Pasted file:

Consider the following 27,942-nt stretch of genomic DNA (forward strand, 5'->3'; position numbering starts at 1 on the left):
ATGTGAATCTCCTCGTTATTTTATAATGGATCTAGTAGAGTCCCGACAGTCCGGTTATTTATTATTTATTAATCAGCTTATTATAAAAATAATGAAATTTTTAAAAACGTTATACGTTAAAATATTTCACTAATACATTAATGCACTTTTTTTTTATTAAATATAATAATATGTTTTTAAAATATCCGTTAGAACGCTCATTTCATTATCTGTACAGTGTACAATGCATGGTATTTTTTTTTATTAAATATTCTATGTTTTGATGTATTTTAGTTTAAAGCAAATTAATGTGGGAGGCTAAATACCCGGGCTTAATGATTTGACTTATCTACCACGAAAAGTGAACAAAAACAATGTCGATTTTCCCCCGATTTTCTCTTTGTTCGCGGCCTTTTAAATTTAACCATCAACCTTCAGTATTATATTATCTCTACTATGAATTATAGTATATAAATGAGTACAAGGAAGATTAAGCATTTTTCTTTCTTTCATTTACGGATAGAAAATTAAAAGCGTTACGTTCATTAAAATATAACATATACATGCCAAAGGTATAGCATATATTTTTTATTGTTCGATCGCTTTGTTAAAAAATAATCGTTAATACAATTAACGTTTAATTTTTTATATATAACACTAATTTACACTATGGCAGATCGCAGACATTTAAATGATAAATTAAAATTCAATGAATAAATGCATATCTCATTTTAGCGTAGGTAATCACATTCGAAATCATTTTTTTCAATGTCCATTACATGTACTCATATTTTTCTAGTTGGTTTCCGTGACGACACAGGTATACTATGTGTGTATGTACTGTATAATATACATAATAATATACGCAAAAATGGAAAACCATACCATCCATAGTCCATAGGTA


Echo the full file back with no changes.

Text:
Consider the following 27,942-nt stretch of genomic DNA (forward strand, 5'->3'; position numbering starts at 1 on the left):
ATGTGAATCTCCTCGTTATTTTATAATGGATCTAGTAGAGTCCCGACAGTCCGGTTATTTATTATTTATTAATCAGCTTATTATAAAAATAATGAAATTTTTAAAAACGTTATACGTTAAAATATTTCACTAATACATTAATGCACTTTTTTTTTATTAAATATAATAATATGTTTTTAAAATATCCGTTAGAACGCTCATTTCATTATCTGTACAGTGTACAATGCATGGTATTTTTTTTTATTAAATATTCTATGTTTTGATGTATTTTAGTTTAAAGCAAATTAATGTGGGAGGCTAAATACCCGGGCTTAATGATTTGACTTATCTACCACGAAAAGTGAACAAAAACAATGTCGATTTTCCCCCGATTTTCTCTTTGTTCGCGGCCTTTTAAATTTAACCATCAACCTTCAGTATTATATTATCTCTACTATGAATTATAGTATATAAATGAGTACAAGGAAGATTAAGCATTTTTCTTTCTTTCATTTACGGATAGAAAATTAAAAGCGTTACGTTCATTAAAATATAACATATACATGCCAAAGGTATAGCATATATTTTTTATTGTTCGATCGCTTTGTTAAAAAATAATCGTTAATACAATTAACGTTTAATTTTTTATATATAACACTAATTTACACTATGGCAGATCGCAGACATTTAAATGATAAATTAAAATTCAATGAATAAATGCATATCTCATTTTAGCGTAGGTAATCACATTCGAAATCATTTTTTTCAATGTCCATTACATGTACTCATATTTTTCTAGTTGGTTTCCGTGACGACACAGGTATACTATGTGTGTATGTACTGTATAATATACATAATAATATACGCAAAAATGGAAAACCATACCATCCATAGTCCATAGGTA